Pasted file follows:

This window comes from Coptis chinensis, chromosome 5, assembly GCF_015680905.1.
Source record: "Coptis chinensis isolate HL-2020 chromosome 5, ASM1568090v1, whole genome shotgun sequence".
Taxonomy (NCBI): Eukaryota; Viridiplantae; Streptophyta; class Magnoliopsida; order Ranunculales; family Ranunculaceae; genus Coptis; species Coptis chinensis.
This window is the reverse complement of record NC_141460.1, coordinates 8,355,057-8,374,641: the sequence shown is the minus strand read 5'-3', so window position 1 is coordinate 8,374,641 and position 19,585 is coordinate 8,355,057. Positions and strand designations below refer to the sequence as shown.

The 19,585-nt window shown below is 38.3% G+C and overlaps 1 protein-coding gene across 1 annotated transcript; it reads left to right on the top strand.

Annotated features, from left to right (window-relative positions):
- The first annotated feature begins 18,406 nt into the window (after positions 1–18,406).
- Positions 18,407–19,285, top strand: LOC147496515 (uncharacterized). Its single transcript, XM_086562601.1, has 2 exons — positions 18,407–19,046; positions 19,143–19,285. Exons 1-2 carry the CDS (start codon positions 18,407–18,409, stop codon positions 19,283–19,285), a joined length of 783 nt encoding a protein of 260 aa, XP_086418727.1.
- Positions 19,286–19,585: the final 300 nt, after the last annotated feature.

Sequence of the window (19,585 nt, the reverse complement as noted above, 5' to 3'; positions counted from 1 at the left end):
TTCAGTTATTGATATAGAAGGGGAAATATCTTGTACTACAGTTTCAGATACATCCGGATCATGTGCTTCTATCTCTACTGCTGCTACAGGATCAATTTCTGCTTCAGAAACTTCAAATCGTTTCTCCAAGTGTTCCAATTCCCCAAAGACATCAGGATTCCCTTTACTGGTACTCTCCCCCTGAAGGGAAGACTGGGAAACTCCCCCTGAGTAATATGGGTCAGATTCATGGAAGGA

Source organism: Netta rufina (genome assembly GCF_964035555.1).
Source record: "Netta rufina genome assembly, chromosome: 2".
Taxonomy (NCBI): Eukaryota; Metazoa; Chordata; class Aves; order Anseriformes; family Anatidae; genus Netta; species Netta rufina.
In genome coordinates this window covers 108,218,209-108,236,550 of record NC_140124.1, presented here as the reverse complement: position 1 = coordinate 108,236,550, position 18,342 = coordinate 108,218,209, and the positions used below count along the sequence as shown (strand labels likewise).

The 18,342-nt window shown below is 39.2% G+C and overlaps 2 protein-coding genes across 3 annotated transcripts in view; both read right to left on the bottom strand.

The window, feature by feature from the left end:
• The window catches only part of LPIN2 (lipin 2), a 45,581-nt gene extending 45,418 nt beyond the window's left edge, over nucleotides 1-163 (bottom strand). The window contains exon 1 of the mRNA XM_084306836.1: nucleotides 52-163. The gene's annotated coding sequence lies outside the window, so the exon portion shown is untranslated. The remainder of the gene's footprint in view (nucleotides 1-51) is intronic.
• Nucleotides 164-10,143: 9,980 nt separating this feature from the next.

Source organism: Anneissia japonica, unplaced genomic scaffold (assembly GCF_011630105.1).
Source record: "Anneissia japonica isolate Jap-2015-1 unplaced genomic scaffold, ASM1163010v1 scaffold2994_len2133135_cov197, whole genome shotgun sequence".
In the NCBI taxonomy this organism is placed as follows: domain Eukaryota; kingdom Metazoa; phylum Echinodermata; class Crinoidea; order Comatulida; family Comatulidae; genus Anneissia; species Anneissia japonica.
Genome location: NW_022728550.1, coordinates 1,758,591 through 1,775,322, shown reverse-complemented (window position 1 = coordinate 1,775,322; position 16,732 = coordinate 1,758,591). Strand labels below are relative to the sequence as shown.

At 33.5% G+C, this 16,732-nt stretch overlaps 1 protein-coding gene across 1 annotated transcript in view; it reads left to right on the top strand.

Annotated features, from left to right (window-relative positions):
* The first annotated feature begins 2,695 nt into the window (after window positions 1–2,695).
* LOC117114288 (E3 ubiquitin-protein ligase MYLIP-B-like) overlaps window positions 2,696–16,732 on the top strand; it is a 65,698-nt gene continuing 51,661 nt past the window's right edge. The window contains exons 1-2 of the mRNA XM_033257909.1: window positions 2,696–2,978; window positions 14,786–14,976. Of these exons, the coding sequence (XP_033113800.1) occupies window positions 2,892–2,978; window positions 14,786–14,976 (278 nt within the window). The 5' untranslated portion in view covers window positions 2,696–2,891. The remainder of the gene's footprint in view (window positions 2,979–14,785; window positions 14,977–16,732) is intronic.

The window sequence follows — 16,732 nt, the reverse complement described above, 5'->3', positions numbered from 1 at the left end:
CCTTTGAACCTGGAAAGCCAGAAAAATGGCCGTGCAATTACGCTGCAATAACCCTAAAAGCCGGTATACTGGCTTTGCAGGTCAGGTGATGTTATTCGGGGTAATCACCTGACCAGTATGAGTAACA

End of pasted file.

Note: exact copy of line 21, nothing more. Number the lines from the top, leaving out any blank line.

Source record: "Anneissia japonica isolate Jap-2015-1 unplaced genomic scaffold, ASM1163010v1 scaffold2994_len2133135_cov197, whole genome shotgun sequence".